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SA 2646.10


MAR 3 1937



AGREEABLY to the minute of the Yearly Meeting of 1839, encouraging the Meeting for Sufferings to send out to the West Indies one or more friends, with a view of inquiring into the present condition of the newly-emancipated Negroes, and also of ascertaining in what way the funds at the Society's disposal might be most satisfactorily applied, the proposal of our friend John Candler and his wife, of Chelmsford, to undertake this interesting and arduous service, was accepted, and they sailed from Falmouth, on the 4th of 11th month last, in the government packet-ship, Magnet, bound for Barbadoes. The following extracts, from the accounts transmitted of their proceedings, are printed for the information of Friends.

Kingston, Jamaica, 23d of 12th Month, 1839.

HAVING dispatched one letter from Cape Haytien to my sisters, and prepared another, giving an account of our voyage, I now sit down to communicate a few particulars that may perhaps be interesting to thyself and our other friends of the Committee. On first day, the 24th ult., when about 400 miles from Barbadoes, we discerned a sail at sea, which the officers of our ship pronounced, from its appearance, to be a slaver. The commander, on the first day before, had called over the muster-roll, and read the prayers and lessons of the Church of England: on this occasion he put off the religious service, stating as a reason, that the strange vessel was suspicious craft, and must be narrowly watched. The portholes were ordered to be opened, and the guns got ready, and powder and loaded fire-arms were brought on deck from the magazine. The Magnet, our vessel, is a man-of-war gun-brig, but has no authority to pursue or detain slavers. During the pre



parations, myself and wife, and our young friend to our cabin to enter on a service, which I hope will be ever dear to us, that of waiting on a God of peace: we felt not the least alarm, and the circumstance was, perhaps, useful to us, in bringing our Christian testimony against war to the test of individual principle in our own minds, and as leading us to look forward with hope and confidence to the time when all fightings shall be at an end. Before we left the cabin we heard a commotion on deck: the sailors were moving one of the great guns near to the forecastle, and there was much excitement. The commander had hoisted his pennant and flag, and the stranger making no reply, he was preparing, according to the rules of war, first to fire a-head of her, then to fire over her, and then to fire into her; but before the match was applied she hoisted Sardinian colours, and we were compelled to move on. What she really was nobody could tell, perhaps a slaver, perhaps not; but the officers said the colours were very likely meant to deceive us. The commander said he once came up with a slaver in distress, whose captain the night before had thrown fifty of his slaves overboard for want of water, but he could neither take nor detain the vessel; he sent them, however, a supply of water.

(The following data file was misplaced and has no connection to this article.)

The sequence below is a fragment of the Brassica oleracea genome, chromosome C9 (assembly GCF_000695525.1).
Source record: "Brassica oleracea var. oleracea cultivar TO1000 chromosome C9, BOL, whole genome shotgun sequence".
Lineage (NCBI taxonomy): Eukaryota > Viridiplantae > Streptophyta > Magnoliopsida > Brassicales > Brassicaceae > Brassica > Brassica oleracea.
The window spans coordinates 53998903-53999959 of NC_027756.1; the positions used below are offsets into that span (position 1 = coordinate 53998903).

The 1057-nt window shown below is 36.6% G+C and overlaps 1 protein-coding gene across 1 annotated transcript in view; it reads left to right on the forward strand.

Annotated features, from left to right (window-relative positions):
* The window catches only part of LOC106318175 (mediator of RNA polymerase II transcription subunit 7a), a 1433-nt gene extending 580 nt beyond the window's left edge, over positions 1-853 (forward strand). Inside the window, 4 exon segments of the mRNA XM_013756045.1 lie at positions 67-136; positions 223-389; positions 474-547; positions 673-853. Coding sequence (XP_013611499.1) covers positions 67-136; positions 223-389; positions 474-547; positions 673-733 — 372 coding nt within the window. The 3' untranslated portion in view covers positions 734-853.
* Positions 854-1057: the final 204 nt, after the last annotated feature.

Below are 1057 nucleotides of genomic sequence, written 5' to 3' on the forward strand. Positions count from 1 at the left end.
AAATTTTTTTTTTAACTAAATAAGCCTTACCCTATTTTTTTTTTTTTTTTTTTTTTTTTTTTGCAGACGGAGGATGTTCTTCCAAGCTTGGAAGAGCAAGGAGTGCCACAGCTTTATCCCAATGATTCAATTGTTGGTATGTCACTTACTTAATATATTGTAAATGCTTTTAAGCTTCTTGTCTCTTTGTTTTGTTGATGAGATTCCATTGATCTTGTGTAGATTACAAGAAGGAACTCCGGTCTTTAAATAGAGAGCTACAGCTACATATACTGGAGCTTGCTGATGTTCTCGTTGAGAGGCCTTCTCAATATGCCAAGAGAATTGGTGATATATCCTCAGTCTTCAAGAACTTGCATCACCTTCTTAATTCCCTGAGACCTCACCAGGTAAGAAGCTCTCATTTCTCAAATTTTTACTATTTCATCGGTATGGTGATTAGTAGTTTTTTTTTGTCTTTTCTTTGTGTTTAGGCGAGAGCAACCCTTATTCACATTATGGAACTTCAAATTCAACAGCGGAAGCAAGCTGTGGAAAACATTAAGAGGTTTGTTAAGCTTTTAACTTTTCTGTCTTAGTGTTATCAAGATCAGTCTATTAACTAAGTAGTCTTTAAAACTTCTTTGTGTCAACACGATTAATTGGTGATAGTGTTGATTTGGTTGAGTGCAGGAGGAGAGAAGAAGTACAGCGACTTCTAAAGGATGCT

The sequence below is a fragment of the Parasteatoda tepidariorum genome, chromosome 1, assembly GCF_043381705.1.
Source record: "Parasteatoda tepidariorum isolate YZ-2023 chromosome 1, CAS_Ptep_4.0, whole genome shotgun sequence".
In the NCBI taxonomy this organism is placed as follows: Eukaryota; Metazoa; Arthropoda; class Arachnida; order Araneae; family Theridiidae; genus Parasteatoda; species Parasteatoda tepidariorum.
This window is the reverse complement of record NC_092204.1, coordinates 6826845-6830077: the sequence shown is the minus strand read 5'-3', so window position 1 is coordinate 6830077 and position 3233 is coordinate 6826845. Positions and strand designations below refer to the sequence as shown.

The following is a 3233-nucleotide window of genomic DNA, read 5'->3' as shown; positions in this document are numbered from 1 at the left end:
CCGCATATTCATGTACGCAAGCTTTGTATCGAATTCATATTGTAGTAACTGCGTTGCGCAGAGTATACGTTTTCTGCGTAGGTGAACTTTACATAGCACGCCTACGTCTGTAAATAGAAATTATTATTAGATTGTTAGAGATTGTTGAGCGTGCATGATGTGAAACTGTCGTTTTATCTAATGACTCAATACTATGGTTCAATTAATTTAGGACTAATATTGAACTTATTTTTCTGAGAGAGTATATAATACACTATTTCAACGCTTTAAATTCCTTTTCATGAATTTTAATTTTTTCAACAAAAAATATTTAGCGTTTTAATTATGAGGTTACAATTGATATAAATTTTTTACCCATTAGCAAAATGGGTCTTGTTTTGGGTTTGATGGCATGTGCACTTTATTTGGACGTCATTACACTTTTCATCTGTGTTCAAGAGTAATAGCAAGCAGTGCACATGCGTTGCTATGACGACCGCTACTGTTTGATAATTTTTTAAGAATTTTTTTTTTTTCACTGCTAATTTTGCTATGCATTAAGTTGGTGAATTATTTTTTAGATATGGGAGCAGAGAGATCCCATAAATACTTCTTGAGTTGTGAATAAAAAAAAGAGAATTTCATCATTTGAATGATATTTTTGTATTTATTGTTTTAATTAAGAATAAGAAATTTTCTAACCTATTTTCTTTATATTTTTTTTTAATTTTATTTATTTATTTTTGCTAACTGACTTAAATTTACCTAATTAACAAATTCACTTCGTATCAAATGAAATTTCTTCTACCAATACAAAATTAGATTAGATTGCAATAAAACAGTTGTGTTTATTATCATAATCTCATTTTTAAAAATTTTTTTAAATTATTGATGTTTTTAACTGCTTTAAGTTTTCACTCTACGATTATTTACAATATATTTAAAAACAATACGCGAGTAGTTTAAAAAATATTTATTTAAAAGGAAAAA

We arrived at Barbadoes on the 6th instant, having been thirtytwo days at sea, without once seeing land, and the same night set sail again by the mail-boat for St. Thomas. had experienced some sea-sickness on board the Magnet and much discomfort, and for a few days some miserable feelings arising from squalls and head-winds that made the ship pitch and roll, the timbers creak, and heavy things to roll and tumble about on deck and the cabin-floors, so that we could not stand to dress, and had several bruises. We had dreaded the change to the mail-boat, which is a much smaller vessel, but found it on the whole an improvement: the passengers were reduced in number and the berths more commodious, and we could take all our meals upon deck under an awning. Enjoyment might now be almost said to begin: we were favoured with good health, lovely weather, gentle breezes, a smooth sea, and sailed among beautiful islands which it gladdened our eyes to see.